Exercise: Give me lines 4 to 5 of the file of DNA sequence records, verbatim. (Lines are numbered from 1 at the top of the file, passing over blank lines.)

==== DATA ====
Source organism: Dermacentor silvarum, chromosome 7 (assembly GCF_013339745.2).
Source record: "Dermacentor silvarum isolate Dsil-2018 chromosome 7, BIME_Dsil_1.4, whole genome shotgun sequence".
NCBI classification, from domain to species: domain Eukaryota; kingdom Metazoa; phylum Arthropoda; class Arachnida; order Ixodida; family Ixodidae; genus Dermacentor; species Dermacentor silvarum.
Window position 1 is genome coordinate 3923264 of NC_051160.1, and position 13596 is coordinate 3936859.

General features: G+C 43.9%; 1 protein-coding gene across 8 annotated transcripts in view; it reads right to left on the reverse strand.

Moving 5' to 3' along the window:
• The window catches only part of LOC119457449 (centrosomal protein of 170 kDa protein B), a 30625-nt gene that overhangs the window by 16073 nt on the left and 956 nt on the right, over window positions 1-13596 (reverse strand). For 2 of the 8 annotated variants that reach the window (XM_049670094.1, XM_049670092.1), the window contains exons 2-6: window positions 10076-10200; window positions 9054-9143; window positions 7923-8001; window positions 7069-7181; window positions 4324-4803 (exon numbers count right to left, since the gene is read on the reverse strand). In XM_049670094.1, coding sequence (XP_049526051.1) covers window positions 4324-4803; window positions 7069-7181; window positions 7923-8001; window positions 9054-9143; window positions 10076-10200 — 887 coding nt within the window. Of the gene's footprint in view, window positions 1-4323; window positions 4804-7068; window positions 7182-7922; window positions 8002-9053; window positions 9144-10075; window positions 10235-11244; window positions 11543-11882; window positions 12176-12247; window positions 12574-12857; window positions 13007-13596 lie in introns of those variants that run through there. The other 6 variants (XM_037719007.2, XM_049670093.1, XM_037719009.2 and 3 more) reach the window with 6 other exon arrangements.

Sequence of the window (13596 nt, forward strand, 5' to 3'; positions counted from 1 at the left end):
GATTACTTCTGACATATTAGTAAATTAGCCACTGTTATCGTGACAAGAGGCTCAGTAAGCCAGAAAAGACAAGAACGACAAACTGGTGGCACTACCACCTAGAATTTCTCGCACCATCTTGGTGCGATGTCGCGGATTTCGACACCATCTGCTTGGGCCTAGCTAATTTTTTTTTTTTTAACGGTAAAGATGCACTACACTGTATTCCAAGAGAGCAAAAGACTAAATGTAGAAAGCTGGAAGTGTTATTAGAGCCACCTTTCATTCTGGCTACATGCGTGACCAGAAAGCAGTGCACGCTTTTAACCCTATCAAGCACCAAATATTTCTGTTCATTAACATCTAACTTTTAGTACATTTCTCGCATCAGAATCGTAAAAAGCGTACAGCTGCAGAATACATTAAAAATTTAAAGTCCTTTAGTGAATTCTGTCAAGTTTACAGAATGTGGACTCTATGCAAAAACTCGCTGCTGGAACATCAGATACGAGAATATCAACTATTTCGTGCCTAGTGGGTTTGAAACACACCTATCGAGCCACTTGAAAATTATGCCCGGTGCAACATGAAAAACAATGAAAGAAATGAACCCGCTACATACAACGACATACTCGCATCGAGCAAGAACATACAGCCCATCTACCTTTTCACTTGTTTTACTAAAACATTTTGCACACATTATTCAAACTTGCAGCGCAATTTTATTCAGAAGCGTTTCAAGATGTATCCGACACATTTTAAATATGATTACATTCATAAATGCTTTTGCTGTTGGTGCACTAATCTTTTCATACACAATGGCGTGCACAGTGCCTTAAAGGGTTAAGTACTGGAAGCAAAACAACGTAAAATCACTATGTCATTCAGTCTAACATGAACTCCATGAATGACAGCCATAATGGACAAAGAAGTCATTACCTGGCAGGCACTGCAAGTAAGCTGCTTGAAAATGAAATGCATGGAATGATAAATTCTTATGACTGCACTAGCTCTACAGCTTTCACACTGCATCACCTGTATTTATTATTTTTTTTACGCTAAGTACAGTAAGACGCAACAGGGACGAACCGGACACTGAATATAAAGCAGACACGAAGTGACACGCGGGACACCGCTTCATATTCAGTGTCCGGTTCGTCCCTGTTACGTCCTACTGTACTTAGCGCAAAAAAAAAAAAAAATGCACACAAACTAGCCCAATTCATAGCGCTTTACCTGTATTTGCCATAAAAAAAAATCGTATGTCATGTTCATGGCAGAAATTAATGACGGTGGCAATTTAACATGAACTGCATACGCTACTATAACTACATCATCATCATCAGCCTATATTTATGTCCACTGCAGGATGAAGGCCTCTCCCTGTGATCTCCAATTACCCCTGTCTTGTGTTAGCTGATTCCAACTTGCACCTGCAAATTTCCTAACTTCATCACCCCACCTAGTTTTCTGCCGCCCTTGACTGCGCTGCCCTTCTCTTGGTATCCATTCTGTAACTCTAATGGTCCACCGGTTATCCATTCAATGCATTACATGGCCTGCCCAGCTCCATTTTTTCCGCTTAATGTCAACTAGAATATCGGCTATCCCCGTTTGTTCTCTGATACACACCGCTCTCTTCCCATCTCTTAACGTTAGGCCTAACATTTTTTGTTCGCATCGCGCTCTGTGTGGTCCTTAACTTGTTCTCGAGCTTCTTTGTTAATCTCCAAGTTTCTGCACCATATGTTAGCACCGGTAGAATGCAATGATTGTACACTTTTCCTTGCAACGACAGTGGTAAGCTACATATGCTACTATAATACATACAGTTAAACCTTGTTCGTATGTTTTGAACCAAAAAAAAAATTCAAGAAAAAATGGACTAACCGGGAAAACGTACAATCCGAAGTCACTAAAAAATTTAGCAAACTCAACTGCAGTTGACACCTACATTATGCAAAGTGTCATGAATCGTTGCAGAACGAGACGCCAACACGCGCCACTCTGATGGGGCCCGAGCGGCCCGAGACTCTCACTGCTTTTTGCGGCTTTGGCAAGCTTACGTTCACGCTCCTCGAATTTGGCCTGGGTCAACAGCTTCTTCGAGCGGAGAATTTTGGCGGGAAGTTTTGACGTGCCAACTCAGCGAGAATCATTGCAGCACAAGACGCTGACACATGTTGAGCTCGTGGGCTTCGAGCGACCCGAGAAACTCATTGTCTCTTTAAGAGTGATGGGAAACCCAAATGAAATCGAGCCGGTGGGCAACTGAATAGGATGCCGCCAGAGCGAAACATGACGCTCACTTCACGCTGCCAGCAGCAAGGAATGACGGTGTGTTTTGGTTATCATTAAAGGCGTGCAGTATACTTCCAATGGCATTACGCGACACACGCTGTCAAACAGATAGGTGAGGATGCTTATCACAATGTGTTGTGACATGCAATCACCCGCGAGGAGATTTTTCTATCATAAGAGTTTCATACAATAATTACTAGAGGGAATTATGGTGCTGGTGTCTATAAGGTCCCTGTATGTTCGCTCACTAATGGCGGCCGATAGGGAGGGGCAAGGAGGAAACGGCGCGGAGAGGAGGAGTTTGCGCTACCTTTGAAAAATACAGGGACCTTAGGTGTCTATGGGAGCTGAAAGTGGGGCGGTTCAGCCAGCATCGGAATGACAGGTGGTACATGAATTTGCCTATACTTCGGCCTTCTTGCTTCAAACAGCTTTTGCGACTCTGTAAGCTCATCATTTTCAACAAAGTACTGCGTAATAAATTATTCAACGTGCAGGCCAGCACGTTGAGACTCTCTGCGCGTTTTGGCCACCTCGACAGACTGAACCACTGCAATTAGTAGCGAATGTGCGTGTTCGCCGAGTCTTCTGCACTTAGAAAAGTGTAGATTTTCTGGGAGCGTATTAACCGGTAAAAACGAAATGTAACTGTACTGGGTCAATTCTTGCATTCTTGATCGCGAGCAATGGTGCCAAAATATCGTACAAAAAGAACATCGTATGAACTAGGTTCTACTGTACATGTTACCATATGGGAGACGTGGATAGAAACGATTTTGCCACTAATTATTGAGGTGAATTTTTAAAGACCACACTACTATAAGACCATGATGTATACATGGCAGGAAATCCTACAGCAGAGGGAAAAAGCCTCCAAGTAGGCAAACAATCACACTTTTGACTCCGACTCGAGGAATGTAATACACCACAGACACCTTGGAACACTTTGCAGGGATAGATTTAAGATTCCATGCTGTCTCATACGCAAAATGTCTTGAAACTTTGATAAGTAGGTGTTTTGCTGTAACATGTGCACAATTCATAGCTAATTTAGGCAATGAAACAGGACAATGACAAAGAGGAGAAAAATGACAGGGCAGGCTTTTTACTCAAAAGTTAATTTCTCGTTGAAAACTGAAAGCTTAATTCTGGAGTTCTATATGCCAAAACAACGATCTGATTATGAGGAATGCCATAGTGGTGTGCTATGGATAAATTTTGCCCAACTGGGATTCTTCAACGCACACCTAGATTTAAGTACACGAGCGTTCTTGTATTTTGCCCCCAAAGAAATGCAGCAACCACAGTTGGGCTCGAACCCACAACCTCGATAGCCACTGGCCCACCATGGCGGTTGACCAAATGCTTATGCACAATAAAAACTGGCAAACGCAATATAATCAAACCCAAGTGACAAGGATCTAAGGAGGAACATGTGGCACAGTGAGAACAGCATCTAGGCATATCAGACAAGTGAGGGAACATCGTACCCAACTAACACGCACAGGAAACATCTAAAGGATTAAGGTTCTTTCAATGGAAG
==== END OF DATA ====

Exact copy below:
Window position 1 is genome coordinate 3923264 of NC_051160.1, and position 13596 is coordinate 3936859.

General features: G+C 43.9%; 1 protein-coding gene across 8 annotated transcripts in view; it reads right to left on the reverse strand.